Since many kidney stones are small enough to pass naturally with urination, your doctor may advise you to drink a lot of water, which will help pass the stone. In some cases, you will be given painkillers to help you tolerate pain. When you are trying to pass the stone, your doctor may ask you to have a strainer ready when you go to the toilet so that the stone can be saved and its contents can be analyzed. This can help determine foods to avoid that might contribute to stone formation.

Besides drinking water, there is evidence that drinks with strong natural lemon help promote passing a stone and keeping you stone-free.

Other Treatment Strategies

  • Extracorporeal Shock Wave Lithotripsy

    Your doctor may use a technique known as extracorporeal shock wave lithotripsy or ESWL to break up a stone. A machine outside your body delivers shock waves directly to the stone, crushing them into small parts that will be eliminated naturally through your urine.


  • Percutaneous Nephrolithotomy(PCNL)

    Percutaneous (meaning through the skin) nephrolithotomy involves inserting a tube through a small incision in the skin in the back into the abdomen and kidney to help with drainage. This surgery is used when stones are too large.

    A fiberoptic camera called a nephroscope provides an accurate view of the stone's location. One advantage of the procedure over ESWL is that the entire stone removal process is done at the time of surgery.


  • Ureteroscopy (Ureteroscope)
    br>A ureteroscope is a small instrument with a long wire, a camera, and cage that collects the kidney stone. It is inserted up through the urethra, bladder, and it is then positioned in the ureter, where the stone is located. There are two techniques for removing the stone:either catching it in the cage and pulling it out, or destroying it with an instrument inserted into the ureteroscope.

What can I do to prevent getting another kidney stone?

Drink more water. If you have a history of kidney stones, you should pay particular attention to flushing out your urinary system. Without enough water, the salt and minerals are more likely to adhere to the urine, build up, and cause a stone.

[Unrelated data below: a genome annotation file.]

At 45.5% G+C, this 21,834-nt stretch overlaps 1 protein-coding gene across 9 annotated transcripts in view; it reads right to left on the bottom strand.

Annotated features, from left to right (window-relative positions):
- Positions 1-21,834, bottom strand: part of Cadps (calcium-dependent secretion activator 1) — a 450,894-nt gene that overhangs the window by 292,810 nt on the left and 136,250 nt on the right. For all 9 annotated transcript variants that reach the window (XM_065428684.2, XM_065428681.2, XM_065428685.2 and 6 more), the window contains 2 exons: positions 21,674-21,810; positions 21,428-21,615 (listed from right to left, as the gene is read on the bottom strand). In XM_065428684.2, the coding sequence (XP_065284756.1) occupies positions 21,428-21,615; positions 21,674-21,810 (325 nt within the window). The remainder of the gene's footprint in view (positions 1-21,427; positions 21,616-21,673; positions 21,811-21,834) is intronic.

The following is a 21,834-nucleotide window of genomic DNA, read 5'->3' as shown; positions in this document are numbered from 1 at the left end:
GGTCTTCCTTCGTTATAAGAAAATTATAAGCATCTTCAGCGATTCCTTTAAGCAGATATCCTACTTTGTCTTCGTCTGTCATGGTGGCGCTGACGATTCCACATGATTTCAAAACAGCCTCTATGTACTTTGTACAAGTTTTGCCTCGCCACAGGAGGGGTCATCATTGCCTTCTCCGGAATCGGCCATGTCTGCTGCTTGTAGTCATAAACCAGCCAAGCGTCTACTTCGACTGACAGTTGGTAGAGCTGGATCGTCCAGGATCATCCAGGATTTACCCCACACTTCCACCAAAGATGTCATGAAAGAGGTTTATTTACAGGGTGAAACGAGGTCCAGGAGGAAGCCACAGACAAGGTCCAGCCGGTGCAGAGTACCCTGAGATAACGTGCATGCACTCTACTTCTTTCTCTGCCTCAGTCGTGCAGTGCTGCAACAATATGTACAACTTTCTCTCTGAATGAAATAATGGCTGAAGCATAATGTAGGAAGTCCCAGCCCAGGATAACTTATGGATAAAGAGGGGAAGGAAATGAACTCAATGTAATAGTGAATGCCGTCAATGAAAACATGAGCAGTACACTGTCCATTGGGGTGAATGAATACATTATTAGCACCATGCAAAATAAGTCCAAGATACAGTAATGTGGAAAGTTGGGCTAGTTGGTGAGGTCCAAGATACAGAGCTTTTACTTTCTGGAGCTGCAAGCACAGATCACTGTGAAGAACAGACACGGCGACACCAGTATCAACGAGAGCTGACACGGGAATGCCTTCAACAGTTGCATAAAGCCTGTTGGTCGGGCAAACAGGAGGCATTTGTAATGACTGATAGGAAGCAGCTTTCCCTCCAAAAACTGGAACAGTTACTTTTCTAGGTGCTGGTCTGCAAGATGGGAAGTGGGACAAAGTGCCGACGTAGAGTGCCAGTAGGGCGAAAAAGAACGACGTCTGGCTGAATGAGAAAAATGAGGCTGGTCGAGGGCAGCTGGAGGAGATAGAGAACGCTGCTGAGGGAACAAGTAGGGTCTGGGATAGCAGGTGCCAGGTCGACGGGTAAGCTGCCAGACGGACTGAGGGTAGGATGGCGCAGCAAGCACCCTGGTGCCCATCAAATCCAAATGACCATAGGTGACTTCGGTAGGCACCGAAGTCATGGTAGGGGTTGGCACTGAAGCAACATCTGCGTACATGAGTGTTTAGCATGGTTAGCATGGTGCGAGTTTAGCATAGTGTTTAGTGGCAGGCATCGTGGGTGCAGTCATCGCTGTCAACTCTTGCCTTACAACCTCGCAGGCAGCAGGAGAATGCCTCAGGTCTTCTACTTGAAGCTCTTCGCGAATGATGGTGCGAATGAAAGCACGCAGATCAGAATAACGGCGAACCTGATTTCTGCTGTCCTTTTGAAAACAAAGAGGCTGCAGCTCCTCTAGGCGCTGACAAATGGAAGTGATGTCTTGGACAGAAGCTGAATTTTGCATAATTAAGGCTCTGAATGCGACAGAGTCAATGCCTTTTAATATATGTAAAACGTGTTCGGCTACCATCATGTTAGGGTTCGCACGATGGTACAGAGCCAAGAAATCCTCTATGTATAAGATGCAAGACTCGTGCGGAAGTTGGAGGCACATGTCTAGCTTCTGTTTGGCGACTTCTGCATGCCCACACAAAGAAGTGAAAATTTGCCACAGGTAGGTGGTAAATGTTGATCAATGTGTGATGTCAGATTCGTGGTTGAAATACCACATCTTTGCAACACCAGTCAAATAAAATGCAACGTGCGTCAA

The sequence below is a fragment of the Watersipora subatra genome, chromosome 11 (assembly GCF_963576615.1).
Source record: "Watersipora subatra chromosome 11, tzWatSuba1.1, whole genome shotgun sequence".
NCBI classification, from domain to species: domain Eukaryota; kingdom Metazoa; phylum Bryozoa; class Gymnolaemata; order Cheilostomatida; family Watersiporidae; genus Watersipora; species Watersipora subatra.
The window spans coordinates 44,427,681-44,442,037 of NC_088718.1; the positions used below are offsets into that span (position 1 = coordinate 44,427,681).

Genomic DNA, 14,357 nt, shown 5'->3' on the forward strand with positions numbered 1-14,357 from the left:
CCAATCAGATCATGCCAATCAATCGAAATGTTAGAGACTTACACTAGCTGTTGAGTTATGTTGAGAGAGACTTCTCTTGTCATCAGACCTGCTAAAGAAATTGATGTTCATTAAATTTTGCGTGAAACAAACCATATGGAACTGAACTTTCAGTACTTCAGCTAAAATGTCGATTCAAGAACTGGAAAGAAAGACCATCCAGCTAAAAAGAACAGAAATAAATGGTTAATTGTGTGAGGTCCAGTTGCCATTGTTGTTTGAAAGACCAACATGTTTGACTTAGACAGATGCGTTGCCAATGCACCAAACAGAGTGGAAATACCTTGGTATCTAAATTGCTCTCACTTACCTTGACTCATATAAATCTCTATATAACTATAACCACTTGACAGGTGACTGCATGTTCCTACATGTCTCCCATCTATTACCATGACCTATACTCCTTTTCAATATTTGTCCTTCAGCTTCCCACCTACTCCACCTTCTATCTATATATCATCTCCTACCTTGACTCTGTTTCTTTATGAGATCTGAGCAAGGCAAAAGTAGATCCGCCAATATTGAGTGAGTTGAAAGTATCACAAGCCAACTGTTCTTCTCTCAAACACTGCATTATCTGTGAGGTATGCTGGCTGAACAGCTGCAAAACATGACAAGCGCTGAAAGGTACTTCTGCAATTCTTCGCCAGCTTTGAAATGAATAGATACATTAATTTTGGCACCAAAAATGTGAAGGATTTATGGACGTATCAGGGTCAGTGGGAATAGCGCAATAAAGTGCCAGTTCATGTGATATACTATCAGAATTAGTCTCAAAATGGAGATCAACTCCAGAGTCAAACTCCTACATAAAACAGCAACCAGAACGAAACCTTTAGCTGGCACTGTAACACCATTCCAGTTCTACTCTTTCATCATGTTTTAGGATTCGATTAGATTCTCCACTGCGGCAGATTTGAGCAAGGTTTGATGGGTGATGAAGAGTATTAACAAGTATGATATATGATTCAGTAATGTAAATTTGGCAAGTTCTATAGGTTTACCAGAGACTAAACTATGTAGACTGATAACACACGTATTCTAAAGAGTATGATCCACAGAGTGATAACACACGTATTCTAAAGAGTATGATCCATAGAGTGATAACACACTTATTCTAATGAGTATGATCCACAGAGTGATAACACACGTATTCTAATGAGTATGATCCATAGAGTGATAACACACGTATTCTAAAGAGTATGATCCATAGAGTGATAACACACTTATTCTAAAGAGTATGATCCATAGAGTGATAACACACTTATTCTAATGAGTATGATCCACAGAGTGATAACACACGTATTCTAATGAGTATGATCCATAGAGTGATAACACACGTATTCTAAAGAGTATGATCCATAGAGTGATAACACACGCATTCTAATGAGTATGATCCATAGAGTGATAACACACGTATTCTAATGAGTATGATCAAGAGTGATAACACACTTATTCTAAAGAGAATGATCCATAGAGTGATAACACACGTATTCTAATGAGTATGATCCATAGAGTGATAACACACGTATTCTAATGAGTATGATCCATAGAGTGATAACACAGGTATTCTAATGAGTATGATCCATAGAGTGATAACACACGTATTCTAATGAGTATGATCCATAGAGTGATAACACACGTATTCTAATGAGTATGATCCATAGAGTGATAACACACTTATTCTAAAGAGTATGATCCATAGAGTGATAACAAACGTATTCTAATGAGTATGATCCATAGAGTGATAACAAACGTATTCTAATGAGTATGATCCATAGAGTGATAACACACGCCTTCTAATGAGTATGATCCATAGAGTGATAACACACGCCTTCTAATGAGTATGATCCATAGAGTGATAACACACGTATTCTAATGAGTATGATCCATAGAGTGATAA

Do not drink more than 1-2 cups of caffeinated beverage each day, including coffee, tea, and cola.

Change your diet.

For oxalate stones, you may be advised to restrict your intake of concentrated citrus juice, chocolate, beer, tea, vitamin C supplements, or dark green vegetables.

For calcium stones, restricting dietary salt may be especially helpful.

For uric acid stones, reducing meat, fish, and poultry intake may help to lower urine acidity.

Take prescribed medicines.

Your doctor may recommend taking diuretics, cellulose phosphate, or potassium citrate to facilitate calcium excretion for people who have had calcium stones.

Sources:

Kang DE, Sur RL, Haleblian GE, et al. Long-term lemonade based dietary manipulation in patients with hypcitraturic nephrolithiasis. J Urol 2007 177(4):1358-62.

Kidney stones. Accessed July 28, 2009 from the National Library of Medicine.

Kidney stones in adults. National Kidney and Urologic Diseases Information Clearinghouse. Accessed July 28, 2009.

Brikowski TH, Lotan Y, Pearl MS. Climate related increase in the prevalence of urolithiasis in the United States. Proc Natl Acad Sci 2008 105(28):9841-6.